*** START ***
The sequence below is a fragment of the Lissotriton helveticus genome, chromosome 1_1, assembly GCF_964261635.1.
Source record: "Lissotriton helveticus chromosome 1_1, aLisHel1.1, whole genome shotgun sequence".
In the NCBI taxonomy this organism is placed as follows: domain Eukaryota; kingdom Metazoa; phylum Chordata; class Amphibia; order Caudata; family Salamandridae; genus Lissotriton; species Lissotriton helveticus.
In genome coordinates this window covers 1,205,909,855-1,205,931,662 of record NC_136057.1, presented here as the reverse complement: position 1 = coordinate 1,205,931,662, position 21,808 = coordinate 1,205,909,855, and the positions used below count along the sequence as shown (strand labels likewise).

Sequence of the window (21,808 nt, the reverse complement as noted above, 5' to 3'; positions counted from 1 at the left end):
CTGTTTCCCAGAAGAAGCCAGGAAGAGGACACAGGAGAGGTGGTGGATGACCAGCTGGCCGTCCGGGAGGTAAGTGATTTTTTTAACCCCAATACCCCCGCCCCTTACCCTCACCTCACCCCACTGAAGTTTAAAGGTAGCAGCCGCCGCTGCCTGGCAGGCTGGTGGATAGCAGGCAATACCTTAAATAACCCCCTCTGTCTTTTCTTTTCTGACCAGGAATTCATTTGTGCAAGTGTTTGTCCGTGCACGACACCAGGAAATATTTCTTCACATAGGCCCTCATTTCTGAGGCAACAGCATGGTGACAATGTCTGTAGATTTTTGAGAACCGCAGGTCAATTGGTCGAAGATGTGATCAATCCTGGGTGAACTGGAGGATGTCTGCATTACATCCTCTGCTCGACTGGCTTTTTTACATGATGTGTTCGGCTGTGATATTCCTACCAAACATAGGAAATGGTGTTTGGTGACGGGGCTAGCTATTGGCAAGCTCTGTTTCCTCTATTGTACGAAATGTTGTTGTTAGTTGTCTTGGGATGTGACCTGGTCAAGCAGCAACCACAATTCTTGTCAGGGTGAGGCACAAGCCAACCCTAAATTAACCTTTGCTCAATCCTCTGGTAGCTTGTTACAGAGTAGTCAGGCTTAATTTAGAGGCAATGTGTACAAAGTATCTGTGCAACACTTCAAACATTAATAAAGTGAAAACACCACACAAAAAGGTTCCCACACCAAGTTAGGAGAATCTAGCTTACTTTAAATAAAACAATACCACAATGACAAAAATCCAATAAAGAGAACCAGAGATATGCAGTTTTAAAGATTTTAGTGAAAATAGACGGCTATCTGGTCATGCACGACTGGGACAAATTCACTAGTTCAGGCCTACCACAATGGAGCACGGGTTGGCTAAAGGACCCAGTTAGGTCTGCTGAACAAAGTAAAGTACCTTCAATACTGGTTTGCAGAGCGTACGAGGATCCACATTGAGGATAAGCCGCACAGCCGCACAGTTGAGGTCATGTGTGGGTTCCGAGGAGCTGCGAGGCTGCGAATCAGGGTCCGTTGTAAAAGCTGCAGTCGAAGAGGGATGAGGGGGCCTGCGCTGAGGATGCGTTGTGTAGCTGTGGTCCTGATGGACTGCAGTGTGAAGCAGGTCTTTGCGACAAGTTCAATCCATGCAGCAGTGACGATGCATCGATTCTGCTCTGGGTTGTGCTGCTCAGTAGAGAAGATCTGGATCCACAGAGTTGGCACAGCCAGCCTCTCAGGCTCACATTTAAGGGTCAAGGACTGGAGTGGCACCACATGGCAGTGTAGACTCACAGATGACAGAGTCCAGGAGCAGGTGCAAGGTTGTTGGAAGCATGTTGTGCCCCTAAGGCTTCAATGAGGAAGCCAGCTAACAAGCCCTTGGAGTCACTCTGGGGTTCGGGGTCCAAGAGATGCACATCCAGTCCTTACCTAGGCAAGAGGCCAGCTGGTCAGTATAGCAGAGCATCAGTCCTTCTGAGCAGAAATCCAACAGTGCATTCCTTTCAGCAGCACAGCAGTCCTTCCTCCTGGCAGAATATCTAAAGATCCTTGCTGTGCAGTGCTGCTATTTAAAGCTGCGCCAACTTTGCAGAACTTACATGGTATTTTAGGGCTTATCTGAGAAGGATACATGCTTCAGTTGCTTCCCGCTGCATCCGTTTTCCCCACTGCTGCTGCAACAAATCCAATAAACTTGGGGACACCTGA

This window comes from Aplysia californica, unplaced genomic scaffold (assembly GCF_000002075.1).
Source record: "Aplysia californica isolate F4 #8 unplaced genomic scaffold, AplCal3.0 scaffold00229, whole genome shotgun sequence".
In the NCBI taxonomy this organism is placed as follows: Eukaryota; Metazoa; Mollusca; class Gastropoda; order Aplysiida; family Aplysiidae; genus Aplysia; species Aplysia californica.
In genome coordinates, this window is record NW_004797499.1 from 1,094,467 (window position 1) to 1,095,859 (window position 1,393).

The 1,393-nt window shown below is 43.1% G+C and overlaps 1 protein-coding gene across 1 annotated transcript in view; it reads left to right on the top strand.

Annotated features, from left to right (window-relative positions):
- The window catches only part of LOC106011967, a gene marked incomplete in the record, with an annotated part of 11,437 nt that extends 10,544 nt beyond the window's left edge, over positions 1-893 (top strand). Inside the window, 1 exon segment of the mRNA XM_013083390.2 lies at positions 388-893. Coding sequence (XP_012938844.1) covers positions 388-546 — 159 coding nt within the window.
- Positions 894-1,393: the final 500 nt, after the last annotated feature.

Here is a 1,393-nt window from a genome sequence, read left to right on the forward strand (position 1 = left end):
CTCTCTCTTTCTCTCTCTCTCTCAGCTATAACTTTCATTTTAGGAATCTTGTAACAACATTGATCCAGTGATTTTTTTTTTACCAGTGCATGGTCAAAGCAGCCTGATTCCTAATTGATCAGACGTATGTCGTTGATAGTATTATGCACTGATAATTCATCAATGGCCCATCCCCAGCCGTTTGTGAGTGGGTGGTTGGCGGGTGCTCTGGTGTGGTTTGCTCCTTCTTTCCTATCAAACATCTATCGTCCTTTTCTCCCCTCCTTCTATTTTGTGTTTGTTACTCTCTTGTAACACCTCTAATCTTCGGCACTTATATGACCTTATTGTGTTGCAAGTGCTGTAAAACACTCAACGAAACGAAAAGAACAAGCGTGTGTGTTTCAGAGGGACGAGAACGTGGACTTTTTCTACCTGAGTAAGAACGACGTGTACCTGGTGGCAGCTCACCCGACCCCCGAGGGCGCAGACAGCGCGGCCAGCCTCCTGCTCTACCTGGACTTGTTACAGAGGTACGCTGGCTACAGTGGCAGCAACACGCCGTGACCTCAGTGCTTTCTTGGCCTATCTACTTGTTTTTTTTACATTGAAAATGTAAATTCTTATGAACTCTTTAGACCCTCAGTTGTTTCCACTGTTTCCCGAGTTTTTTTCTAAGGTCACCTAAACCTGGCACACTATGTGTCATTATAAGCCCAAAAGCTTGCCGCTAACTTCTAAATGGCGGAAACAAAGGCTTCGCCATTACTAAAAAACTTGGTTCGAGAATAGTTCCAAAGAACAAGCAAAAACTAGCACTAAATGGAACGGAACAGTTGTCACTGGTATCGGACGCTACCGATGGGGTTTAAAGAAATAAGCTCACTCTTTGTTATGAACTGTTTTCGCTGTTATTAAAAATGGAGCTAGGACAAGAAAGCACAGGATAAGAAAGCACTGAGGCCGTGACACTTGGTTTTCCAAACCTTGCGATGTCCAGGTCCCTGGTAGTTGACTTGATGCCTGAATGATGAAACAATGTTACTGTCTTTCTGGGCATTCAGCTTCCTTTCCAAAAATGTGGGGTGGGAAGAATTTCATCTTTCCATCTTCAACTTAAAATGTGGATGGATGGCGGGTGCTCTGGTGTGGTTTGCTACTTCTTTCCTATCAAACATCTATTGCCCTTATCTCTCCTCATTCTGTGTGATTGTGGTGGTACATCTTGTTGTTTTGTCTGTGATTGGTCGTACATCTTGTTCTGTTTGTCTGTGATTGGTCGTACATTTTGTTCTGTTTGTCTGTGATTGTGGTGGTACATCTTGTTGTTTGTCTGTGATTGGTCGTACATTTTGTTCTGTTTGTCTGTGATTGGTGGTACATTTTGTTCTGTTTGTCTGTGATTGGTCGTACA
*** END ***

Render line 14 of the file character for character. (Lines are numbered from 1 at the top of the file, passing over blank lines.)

- Positions 894-1,393: the final 500 nt, after the last annotated feature.